This way, and no other, has been the way of history. History tells us that peace is a respite for war, war is a means of obtaining a somewhat better or somewhat worse peace. At Brest the relation of forces corresponded to a peace imposed upon the one who has been defeated, but it was not a humiliating peace. The relation of forces at Pskov corresponded to a disgraceful, more humiliating peace; and in Petrograd and Moscow, at the next stage, a peace four times more humiliating will be dictated to us. We do not say that the Soviet power is only a form, as our young Moscow friends have said, we do not say that the content can be sacrificed for this or that revolutionary principle. We do say, let the Russian people understand that they must become disciplined and organised, and then they will be able to withstand all the Tilsit peace treaties. The whole history of wars of liberation shows that when these wars involved large masses liberation came quickly. We say, since history marches forward in this way, we shall have to abandon peace for war, and this may happen within the next few days. Everyone must be prepared. I have not the slightest shadow of doubt that the Germans are preparing near Narva, if it is true that it has not been taken, as all the newspapers say; if not in Narva, then near Narva, if not in Pskov, then near Pskov, the German~ are grouping their regular army, making ready their railways, to capture Petrograd at the next jump. And this beast can jump very well. He has proved that. He will jump again. There is not a shadow of doubt about that. That is why we must be prepared, we must not brag, but must be able to take advantage of even a single day of respite, because we can take advantage of even one day’s respite to evacuate Petrograd, the capture of which will cause unprecedented suffering to hundreds of thousands of our proletarians. I say again that I am ready to sign, and that I consider it my duty to sign, a treaty twenty times, a hundred times more humiliating, in order to gain at least a few days in which to evacuate Petrograd, because by that I will alleviate the sufferings of the workers, who otherwise may fall under the yoke of the Germans; by that I facilitate the removal from Petrograd of all the materials, gunpowder, etc., which we need; because I am a defencist, because I stand for the preparation of an army, even in the most remote rear, where our present, demobilised, sick army is being healed.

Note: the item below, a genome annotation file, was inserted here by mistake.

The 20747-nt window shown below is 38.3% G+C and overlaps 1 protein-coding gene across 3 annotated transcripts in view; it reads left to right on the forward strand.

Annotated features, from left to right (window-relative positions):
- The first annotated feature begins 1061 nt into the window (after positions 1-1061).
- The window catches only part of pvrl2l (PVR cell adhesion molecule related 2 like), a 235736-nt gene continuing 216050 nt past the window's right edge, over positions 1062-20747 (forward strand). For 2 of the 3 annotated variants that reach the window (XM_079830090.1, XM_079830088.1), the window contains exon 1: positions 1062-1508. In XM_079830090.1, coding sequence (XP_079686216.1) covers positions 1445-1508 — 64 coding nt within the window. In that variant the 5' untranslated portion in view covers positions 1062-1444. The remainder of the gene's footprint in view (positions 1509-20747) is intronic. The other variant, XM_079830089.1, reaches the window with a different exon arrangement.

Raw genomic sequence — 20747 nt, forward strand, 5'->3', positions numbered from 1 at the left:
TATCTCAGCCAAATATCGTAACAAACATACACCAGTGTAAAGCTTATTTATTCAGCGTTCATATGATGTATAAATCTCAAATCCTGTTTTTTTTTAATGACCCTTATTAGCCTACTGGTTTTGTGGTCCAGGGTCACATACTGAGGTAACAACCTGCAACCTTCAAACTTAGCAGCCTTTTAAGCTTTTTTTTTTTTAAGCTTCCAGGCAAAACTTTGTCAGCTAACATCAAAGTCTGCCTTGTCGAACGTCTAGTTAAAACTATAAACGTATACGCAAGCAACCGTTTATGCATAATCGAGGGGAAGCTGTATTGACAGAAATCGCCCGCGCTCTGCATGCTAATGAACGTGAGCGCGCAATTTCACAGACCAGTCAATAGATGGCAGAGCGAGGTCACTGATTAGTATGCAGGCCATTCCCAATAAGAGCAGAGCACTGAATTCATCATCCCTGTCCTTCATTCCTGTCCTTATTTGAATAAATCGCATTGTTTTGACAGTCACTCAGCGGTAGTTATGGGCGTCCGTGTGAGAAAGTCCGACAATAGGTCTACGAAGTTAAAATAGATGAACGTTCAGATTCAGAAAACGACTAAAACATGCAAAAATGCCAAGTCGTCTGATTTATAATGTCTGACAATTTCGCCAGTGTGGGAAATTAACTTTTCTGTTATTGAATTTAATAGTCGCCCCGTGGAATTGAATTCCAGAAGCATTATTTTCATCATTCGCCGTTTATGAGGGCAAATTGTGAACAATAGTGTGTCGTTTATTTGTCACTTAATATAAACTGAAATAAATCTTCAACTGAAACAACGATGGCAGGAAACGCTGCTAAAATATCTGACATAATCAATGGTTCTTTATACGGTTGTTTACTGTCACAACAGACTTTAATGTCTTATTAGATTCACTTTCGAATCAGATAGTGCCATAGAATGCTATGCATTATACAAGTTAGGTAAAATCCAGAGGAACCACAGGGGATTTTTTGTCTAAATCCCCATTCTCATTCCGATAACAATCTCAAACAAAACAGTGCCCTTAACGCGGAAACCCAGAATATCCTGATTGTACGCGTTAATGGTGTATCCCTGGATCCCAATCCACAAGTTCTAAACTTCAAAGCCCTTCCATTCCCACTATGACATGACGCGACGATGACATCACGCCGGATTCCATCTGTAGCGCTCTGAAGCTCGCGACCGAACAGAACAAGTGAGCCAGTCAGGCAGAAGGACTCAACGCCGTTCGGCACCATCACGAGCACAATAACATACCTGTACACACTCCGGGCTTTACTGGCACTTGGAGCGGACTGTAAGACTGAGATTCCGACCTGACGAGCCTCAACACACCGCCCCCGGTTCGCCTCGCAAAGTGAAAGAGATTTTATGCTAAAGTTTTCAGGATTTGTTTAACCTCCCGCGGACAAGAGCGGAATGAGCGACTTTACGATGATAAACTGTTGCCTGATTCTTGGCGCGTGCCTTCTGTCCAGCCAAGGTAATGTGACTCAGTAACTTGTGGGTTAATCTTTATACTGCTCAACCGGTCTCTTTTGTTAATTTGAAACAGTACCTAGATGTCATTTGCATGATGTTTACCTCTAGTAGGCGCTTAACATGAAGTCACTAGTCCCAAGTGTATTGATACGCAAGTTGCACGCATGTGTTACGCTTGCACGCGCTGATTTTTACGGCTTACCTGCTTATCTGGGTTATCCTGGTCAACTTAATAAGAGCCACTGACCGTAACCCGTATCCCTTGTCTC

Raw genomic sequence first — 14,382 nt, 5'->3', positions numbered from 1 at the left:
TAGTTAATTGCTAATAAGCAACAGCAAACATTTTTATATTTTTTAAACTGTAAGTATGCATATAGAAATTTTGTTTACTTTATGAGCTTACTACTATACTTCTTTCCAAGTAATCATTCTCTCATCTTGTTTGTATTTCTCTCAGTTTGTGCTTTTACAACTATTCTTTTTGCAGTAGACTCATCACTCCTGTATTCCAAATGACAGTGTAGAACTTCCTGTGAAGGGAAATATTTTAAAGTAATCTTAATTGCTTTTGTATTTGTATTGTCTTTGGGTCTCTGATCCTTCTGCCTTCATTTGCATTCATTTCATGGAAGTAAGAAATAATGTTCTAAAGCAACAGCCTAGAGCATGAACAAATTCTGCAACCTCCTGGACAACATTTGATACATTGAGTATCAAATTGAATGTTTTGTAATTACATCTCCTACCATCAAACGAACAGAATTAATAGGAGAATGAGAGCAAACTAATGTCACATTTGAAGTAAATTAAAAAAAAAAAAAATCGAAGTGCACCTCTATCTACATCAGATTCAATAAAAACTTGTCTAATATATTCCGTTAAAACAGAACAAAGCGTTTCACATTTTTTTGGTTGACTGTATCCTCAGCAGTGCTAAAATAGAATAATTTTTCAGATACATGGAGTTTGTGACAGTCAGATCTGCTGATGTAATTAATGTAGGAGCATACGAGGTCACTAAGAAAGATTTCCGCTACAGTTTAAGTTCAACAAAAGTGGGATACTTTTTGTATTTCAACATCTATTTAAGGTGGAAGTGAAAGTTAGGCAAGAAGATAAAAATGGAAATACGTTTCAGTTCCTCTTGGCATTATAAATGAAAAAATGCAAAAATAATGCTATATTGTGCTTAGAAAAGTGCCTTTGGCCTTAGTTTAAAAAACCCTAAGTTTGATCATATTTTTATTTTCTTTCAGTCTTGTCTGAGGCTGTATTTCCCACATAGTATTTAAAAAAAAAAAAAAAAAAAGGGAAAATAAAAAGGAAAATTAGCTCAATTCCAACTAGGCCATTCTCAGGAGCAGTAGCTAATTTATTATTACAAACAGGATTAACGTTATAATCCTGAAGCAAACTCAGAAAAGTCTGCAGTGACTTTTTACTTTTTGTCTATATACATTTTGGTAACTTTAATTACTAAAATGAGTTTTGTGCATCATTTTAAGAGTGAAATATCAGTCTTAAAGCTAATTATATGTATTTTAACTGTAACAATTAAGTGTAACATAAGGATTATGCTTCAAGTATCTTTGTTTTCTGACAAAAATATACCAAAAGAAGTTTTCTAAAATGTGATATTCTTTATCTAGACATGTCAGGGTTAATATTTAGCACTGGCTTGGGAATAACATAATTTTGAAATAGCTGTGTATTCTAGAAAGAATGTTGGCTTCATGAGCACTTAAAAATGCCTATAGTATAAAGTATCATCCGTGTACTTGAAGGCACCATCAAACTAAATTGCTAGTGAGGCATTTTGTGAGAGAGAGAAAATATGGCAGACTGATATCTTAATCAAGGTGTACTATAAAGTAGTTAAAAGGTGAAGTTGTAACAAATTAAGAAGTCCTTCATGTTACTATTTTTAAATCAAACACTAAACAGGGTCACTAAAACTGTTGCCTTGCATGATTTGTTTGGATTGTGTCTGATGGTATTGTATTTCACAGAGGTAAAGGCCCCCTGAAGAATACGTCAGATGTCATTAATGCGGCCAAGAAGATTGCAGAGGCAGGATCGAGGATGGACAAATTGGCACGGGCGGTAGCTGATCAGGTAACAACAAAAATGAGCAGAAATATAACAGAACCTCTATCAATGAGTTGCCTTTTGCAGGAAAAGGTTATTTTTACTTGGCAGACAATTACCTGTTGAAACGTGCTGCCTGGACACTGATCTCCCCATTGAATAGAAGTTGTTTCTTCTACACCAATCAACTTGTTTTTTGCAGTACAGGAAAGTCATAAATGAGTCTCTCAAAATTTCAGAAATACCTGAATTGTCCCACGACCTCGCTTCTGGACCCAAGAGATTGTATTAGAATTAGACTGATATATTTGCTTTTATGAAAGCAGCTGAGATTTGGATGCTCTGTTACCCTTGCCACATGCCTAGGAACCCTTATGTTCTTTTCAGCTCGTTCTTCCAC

We do not know how long the respite will last—we will try to take advantage of the situation. Perhaps the respite will last longer, perhaps it will last only a few days. Anything may happen, no one knows, or can know, because all the major powers are bound, restricted, compelled to fight on several fronts. Hoffmann’s behaviour is determined first by the need to smash the Soviet Republic; secondly, by the fact that he has to wage war on a number of fronts, and thirdly, by the fact that the revolution in Germany is maturing, is growing, and Hoffmann knows this. He cannot, as some assert, take Petrograd and Moscow this very minute. But he may do so tomorrow, that is quite possible. I repeat that at a moment when the army is obviously sick, when we are taking advantage of every opportunity, come what may, to get at least one day’s respite, we say that every serious revolutionary who is linked with the masses and who knows what war is, what the masses are, must discipline the masses, must heal them, must try to arouse them for a new war—every such revolutionary will admit that we are right, will admit that any disgraceful peace is proper, because it is in the interests of the proletarian revolution and the regeneration of Russia, because it will help to get rid of the sick organ. As every sensible man understands, by signing this peace treaty we do not put a stop to our workers’ revolution; everyone understands that by concluding peace with the Germans we do not stop rendering military aid; we are sending arms to the Finns, but not military units, which turn out to be unfit.
Perhaps we will accept war; perhaps tomorrow we will surrender even Moscow and then go over to the offensive; we will move our army against the enemy’s army if the necessary turn in the mood of the people takes place. This turn is developing and perhaps much time is required, but it will come, when the great mass of the people will not say what they are saying now. I am compelled to accept the harshest peace terms because I cannot say to myself that this time has arrived. When the time of regeneration arrives everyone will realise it, will see that the Russian is no fool; he sees, he will understand that for the time being we must refrain, that this slogan must be carried through—and this is the main task of our Party Congress and of the Congress of Soviets.
We must learn to work in a new way. That is immensely more difficult, but it is by no means hopeless. It will not break Soviet power if we do not break it ourselves by utterly senseless adventurism. The time will come when the people will say, we will not permit ourselves to be tortured any longer. But this will take place only if we do not agree to this adventure but prove able to work under harsh conditions and under the unprecedentedly humiliating treaty we signed the other day, because a war, or a peace treaty, cannot solve such a historical crisis. Because of their monarchic organisation the German people were fettered in 1807, when after several humiliating peace treaties, which were transformed into respites to be followed by new humiliations and new infringements, they signed the Peace of Tilsit. The Soviet organisation of the people makes our task easier.